Wrecks in Croatia, part two: after Baron Gautsch and Giuseppe Dezza it’s time for Hans Schmidt.
Summary of the previous episode
As always, our Sicilian French reporter Julie Sferlazzo will tell us all about it, on a mission in Croatia on behalf of UnderwaterTales.
The first surprise on Sunday morning
Sunday morning, we had an appointment at 8, fatigue and pain are felt, but a new wreck awaits us: the cargo steamer Hans Schmidt.
Unfortunately, the weather is less forgiving than the previous day but our enthusiasm does not suffer at all.
Certainly, the jumps of the dolphins that keep us company for a few minutes, as if they were giving us a happy and unexpected good morning, contributed to surprising us even more at the nature that surrounds us.
The route and the briefing
The journey to reach the dive site takes longer than an hour. So I decided to take advantage of the browsing time to interview my mates about their first impressions: each of them is happy to play the game.
From the results obtained, a common feeling emerges: we all feel satisfied by the existing experience despite the cold and the moderate visibility.
Then, the schedules and briefings for each of the groups begin based on the level of the individual components.
Let’s proceed with the dressing and the final checks so as to realize that I have not taken the ballast at the diving: but do not panic….
A kilo here, a kilo there and with the proverbial solidarity that is created between divers I can make up for it!
The Hans Schmidt wreck
The Hans Schmidt wreck, 99 meters long and 11.5 meters wide, is between 35 and 43 meters deep.
It was built in 1920 in the Netherlands under the name of ALBIREO. But it has been called “Istra” because its real name was unknown. After being sold to a new owner, Heinrich Schmidt, it was renamed. And therefore, it bears the name of its last owner in Germany.
The cargo ship Hans Schmidt was torn apart and sunk on January 23, 1943, following an explosion caused by a submarine mine. On her last journey she carried weapons and ammunitions.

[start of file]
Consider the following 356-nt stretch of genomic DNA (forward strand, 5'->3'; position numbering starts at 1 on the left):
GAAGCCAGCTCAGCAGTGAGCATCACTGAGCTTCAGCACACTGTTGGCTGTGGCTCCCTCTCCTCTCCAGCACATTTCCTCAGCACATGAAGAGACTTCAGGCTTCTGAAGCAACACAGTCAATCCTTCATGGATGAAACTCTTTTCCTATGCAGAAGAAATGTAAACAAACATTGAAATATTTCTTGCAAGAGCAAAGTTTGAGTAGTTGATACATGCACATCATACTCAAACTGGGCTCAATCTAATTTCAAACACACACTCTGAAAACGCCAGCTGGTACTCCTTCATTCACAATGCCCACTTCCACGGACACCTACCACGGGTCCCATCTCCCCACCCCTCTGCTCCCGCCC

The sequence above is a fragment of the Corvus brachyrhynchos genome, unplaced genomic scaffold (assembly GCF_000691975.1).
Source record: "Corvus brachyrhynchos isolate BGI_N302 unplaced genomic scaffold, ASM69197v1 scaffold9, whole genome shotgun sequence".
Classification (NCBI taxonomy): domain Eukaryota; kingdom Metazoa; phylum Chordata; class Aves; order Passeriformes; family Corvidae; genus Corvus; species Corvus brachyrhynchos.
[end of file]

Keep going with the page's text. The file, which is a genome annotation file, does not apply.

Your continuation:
The wreck lies in the right position and its steel parts are almost intact. It is divided into two parts: the 10-meter-long bow and the remaining part after about ten meters. The particular type of anchor has now been out of production for over a hundred years. It represents a real curiosity and gives a historical significance to the wreck.
The part of the front superstructure on which the command bridge was located is quite well preserved. All along the ship we find the remains of several old nets, therefore it is not advisable to explore the inside of the ship.
You have surely already felt it: it has been a weekend full of emotions and growth!
I was a bit disoriented not to say shocked as I was catapulted into a completely new reality for me. Absence of my usual reference points, water temperature (very cold for a Francosiculana!). And then very low visibility (I am not a “mud” diver or a lake diver), a traffic jam of divers at an altitude of 6m around the top. Which was the only point of reference for not getting lost in the turbidity of the Adriatic during the decompression stop !!!
However, living situations outside one’s “comfort zone” undoubtedly allow one to grow across the board.
Getting involved, trying new activities, discovering places unknown until now. Never fearing the unknown before having thoroughly evaluated and then experienced it. These are behaviors that allow us, in my opinion, not to let ourselves go to the silent torpor of the daily “routine”.
All this must obviously take place in the awareness of one’s own limits but always pushing the boundaries that our mind imposes on us without us realizing it. Often, we don’t trust our psychophysical abilities enough, when instead we should look deeper into ourselves in order to understand our intrinsic value.
And when we finally succeed, when we discover beauty, hitherto unknown within us, we also become able to perceive the beauty around us. On land, in the sea but also in human beings, everything becomes a moving experience. We realize how simple and clear it can be to reach joy and serenity.
These three days were exciting because I was allowed to closely observe pieces of history hidden in the seabed and share this experience with people animated by the same passion as me.
Julie Sferlazzo, a reporter on Croatian soil, is a product of the nursery of the Diving Center Saracen.